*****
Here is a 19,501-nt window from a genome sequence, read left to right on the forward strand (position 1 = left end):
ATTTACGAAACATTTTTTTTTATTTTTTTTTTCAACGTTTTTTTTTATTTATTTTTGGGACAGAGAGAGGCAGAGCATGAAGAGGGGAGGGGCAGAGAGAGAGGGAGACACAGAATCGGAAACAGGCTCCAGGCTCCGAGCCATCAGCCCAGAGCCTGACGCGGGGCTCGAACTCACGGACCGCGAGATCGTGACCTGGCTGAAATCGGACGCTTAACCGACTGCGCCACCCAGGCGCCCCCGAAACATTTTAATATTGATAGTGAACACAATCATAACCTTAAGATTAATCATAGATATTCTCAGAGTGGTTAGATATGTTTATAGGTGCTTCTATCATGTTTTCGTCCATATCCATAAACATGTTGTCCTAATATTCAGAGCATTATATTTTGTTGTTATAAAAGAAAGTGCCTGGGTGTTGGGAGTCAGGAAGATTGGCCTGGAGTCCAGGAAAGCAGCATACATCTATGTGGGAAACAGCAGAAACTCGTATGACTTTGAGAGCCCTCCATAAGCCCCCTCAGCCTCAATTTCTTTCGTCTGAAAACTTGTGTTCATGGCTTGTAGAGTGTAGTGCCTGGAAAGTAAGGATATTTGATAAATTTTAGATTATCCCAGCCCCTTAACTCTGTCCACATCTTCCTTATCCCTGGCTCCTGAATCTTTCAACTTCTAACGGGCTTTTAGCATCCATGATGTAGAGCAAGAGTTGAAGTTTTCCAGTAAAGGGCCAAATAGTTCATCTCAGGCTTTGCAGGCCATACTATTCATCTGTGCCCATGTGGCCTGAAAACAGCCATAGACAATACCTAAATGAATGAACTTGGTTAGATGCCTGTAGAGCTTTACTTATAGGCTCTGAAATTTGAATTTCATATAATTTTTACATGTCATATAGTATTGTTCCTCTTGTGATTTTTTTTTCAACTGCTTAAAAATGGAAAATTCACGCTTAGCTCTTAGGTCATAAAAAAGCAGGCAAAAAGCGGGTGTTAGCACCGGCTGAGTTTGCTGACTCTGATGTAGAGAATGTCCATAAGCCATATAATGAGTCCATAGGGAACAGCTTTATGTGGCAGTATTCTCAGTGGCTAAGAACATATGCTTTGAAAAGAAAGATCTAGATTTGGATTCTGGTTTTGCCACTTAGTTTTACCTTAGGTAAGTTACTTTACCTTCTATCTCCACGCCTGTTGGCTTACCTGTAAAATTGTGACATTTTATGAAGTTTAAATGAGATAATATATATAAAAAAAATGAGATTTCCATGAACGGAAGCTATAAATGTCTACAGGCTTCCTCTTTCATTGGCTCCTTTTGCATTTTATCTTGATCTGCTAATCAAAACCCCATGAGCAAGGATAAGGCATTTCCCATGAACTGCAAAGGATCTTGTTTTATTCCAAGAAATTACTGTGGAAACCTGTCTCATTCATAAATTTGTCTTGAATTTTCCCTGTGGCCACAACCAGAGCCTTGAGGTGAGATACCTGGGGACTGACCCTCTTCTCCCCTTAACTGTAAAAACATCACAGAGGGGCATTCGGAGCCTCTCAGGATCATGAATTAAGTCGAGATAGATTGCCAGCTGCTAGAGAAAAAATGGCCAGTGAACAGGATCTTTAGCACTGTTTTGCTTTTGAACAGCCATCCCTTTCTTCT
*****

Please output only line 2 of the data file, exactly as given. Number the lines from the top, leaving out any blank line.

ATTTACGAAACATTTTTTTTTATTTTTTTTTTCAACGTTTTTTTTTATTTATTTTTGGGACAGAGAGAGGCAGAGCATGAAGAGGGGAGGGGCAGAGAGAGAGGGAGACACAGAATCGGAAACAGGCTCCAGGCTCCGAGCCATCAGCCCAGAGCCTGACGCGGGGCTCGAACTCACGGACCGCGAGATCGTGACCTGGCTGAAATCGGACGCTTAACCGACTGCGCCACCCAGGCGCCCCCGAAACATTTTAATATTGATAGTGAACACAATCATAACCTTAAGATTAATCATAGATATTCTCAGAGTGGTTAGATATGTTTATAGGTGCTTCTATCATGTTTTCGTCCATATCCATAAACATGTTGTCCTAATATTCAGAGCATTATATTTTGTTGTTATAAAAGAAAGTGCCTGGGTGTTGGGAGTCAGGAAGATTGGCCTGGAGTCCAGGAAAGCAGCATACATCTATGTGGGAAACAGCAGAAACTCGTATGACTTTGAGAGCCCTCCATAAGCCCCCTCAGCCTCAATTTCTTTCGTCTGAAAACTTGTGTTCATGGCTTGTAGAGTGTAGTGCCTGGAAAGTAAGGATATTTGATAAATTTTAGATTATCCCAGCCCCTTAACTCTGTCCACATCTTCCTTATCCCTGGCTCCTGAATCTTTCAACTTCTAACGGGCTTTTAGCATCCATGATGTAGAGCAAGAGTTGAAGTTTTCCAGTAAAGGGCCAAATAGTTCATCTCAGGCTTTGCAGGCCATACTATTCATCTGTGCCCATGTGGCCTGAAAACAGCCATAGACAATACCTAAATGAATGAACTTGGTTAGATGCCTGTAGAGCTTTACTTATAGGCTCTGAAATTTGAATTTCATATAATTTTTACATGTCATATAGTATTGTTCCTCTTGTGATTTTTTTTTCAACTGCTTAAAAATGGAAAATTCACGCTTAGCTCTTAGGTCATAAAAAAGCAGGCAAAAAGCGGGTGTTAGCACCGGCTGAGTTTGCTGACTCTGATGTAGAGAATGTCCATAAGCCATATAATGAGTCCATAGGGAACAGCTTTATGTGGCAGTATTCTCAGTGGCTAAGAACATATGCTTTGAAAAGAAAGATCTAGATTTGGATTCTGGTTTTGCCACTTAGTTTTACCTTAGGTAAGTTACTTTACCTTCTATCTCCACGCCTGTTGGCTTACCTGTAAAATTGTGACATTTTATGAAGTTTAAATGAGATAATATATATAAAAAAAATGAGATTTCCATGAACGGAAGCTATAAATGTCTACAGGCTTCCTCTTTCATTGGCTCCTTTTGCATTTTATCTTGATCTGCTAATCAAAACCCCATGAGCAAGGATAAGGCATTTCCCATGAACTGCAAAGGATCTTGTTTTATTCCAAGAAATTACTGTGGAAACCTGTCTCATTCATAAATTTGTCTTGAATTTTCCCTGTGGCCACAACCAGAGCCTTGAGGTGAGATACCTGGGGACTGACCCTCTTCTCCCCTTAACTGTAAAAACATCACAGAGGGGCATTCGGAGCCTCTCAGGATCATGAATTAAGTCGAGATAGATTGCCAGCTGCTAGAGAAAAAATGGCCAGTGAACAGGATCTTTAGCACTGTTTTGCTTTTGAACAGCCATCCCTTTCTTCT